USDA Proposes Rules To Increase Competition And Promote Fairness For Producers In The Livestock And Poultry Industries

Leahy Welcomes Effort That Was Prompted By 2008 Farm Bill

[(FRIDAY, June 18) -- The U.S. Department of Agriculture (USDA) and the Grain Inspection, Packers and Stockyards Administration (GIPSA) Friday released draft rules intended to increase competition and fairness in the livestock and poultry industries.  The rules were mandated in the 2008 Farm Bill, which Sen. Patrick Leahy (D-Vt.) helped negotiate as the most senior member of the Senate Agriculture Committee.  The proposed standards would further define practices that are unfair, unjustly discriminatory or deceptive; establish new protections for producers who are required to make expensive capital upgrades; bar packers from purchasing livestock from other packers or from communicating prices to competitors; and improve competition in the markets by limiting exclusive arrangements between packers and dealers.  The proposed rules will remain open to public comments until August 23, 2010.  Leahy’s comments on the draft rules follow:]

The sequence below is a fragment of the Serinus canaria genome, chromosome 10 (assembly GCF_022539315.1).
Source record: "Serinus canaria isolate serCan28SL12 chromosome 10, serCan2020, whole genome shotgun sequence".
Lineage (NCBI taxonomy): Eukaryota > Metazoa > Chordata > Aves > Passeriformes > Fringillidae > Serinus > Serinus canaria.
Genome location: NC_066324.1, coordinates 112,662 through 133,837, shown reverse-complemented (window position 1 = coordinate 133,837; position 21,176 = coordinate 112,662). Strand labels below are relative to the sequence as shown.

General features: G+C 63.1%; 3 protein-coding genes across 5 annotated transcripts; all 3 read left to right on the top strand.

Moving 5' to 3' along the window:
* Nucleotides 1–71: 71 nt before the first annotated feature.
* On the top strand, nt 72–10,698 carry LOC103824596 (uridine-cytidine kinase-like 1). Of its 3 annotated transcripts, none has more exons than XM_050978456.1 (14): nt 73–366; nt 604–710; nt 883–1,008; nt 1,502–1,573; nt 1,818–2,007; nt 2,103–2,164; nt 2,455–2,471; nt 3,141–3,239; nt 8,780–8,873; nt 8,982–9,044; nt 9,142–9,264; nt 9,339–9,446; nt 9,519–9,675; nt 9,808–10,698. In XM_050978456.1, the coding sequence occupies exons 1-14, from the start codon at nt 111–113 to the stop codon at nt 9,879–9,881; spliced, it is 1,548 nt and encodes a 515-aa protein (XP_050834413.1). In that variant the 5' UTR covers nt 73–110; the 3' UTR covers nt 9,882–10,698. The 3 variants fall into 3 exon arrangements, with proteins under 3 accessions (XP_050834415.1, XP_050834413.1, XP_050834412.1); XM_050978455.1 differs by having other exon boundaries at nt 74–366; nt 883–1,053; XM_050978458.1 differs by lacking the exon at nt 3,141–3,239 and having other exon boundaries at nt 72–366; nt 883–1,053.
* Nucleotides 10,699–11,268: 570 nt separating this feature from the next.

“I welcome USDA’s efforts to address concerns Congress laid out in the 2008 Farm Bill about the need to improve market transparency, fairness and competition for producers.  Over the last 20 years the livestock and poultry industries have undergone rapid consolidation, which has shifted the ways markets work and undermined the bargaining position of farmers.  At this same time we have also seen a growing discrepancy between the prices received by farmers and the prices paid by consumers.  This disparity is especially visible in the prices that hardworking dairy farmers get for their milk.

“For Rural America to thrive we need fairness and transparency in the markets upon which both farmers and consumers depend.  This proposed rule, together with the agriculture antitrust workshops that USDA and the Justice Department are holding around the country, are encouraging indications that the Obama Administration shares these goals and is committed to protecting our farmers from market manipulation and unfair practices.”

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